Case studies are a stable of B2B digital marketing and they form a key part of any good content marketing strategy. They provide clear evidence of the benefits a particular supplier can offer their customers and yet it’s suprising how many companies fail to make the most of the opportunity they present.

The majority of case studies follow the basic Problem – Solution – Results formula, but fail spectacularly when it comes to the results section. Instead of highlighting clear benefits and returns made, they fail to illustrate exactly what the user achieved.

There are many ways to highlight returns – fewer mistakes made, shorter accounting cycles, ability to launch new products, reducing overtime – the list is endless – yet these details are so often omitted from published case studies.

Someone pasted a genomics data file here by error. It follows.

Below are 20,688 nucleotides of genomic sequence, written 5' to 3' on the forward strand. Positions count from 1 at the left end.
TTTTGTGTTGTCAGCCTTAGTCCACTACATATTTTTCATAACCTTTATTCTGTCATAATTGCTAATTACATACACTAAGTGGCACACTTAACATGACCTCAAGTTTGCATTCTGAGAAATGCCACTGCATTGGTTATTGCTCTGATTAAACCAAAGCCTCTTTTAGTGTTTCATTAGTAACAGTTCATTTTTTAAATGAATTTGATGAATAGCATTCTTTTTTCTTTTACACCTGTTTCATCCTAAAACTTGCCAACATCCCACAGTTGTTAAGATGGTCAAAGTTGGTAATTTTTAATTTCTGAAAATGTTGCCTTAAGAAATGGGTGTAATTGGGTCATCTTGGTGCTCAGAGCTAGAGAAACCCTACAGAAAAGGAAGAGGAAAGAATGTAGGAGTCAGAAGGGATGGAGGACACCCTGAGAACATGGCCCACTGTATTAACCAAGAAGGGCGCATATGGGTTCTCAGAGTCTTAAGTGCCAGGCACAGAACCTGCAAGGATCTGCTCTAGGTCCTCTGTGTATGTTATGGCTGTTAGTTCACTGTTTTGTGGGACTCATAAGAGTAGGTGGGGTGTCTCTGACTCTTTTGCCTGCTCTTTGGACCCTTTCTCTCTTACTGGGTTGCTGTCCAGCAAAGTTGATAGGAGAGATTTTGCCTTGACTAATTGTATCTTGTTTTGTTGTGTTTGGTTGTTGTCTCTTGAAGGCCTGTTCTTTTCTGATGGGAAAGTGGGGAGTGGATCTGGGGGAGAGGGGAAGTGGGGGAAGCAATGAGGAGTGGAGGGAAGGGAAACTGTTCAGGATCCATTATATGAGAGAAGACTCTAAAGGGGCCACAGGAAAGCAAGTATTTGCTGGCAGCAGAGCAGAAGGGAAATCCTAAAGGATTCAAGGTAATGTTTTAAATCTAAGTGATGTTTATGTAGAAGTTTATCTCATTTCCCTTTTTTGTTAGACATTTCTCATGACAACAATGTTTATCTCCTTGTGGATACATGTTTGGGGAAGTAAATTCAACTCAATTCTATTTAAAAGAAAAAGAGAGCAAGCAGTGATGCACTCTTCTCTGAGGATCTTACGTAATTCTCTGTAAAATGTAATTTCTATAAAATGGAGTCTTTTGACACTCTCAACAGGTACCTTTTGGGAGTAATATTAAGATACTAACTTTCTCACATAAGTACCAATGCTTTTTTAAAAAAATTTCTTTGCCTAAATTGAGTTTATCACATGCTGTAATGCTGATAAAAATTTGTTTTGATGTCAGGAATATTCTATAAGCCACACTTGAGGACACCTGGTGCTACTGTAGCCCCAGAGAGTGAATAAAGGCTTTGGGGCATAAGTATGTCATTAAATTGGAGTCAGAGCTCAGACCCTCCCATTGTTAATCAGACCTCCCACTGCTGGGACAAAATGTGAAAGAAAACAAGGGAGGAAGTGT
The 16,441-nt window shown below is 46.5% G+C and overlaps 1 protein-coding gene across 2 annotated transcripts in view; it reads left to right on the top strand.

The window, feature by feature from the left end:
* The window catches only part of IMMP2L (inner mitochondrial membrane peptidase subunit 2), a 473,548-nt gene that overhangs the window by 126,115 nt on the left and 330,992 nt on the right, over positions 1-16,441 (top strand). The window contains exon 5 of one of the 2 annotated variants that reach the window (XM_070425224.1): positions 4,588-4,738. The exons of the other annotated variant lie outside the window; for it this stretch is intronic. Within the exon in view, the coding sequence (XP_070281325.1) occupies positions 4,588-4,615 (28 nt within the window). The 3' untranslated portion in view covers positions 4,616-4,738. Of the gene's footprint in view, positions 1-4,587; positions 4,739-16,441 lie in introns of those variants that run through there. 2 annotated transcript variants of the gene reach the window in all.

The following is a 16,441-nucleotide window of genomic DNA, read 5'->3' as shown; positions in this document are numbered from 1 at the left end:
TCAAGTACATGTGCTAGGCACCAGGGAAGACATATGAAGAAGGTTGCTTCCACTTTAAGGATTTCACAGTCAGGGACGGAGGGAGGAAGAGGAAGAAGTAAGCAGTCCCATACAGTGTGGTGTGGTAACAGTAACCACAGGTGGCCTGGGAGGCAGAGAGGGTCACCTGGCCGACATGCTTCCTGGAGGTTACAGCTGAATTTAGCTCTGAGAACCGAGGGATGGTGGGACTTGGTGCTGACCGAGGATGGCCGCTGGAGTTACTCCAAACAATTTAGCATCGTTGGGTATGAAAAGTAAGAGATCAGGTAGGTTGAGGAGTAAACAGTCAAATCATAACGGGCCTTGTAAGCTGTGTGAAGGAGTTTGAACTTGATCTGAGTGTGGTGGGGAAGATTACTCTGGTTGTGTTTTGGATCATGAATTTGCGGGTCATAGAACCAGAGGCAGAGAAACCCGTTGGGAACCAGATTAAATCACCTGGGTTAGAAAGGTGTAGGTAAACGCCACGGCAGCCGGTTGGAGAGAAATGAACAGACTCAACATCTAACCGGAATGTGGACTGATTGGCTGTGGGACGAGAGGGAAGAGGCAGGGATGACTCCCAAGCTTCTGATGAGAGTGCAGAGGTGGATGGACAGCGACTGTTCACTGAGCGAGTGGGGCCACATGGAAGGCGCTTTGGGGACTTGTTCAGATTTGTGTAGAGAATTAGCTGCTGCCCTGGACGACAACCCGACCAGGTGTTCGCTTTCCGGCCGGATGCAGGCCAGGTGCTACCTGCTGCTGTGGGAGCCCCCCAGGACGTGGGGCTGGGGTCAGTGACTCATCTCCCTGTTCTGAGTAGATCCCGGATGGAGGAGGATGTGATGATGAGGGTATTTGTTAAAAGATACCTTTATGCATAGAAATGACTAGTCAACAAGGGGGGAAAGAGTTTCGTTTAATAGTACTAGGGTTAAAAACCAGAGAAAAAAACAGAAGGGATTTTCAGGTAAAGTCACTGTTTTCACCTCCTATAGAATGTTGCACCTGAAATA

From experience, this happens when the interviewer fails to probe the end user for results. I’ve been there before, interviewing the customer contact provided by the client and it’s apparent they are either not the bext person to be speaking to, or they gloss over the project and provide vague information.  Without probing them and suggesting possible benefits and returns seen, I would have come away empty handed. But in taking the initiative to dig a bit deeper, the customer opens up and shares many other details, all of which create a compelling case study.

In addition to a lack of information, many case studies are too generic, and fail to combine presenting the business case with an interesting story angle. Knowing the topics key media are writing about before writing a case study helps to ensure that the benefits of using ‘ABC solution’ are nicely linked to a topical industry issue. This makes the case study more likely to be of interest to a journalist and ensures it has much greater value as a piece of marketing and sales support content.

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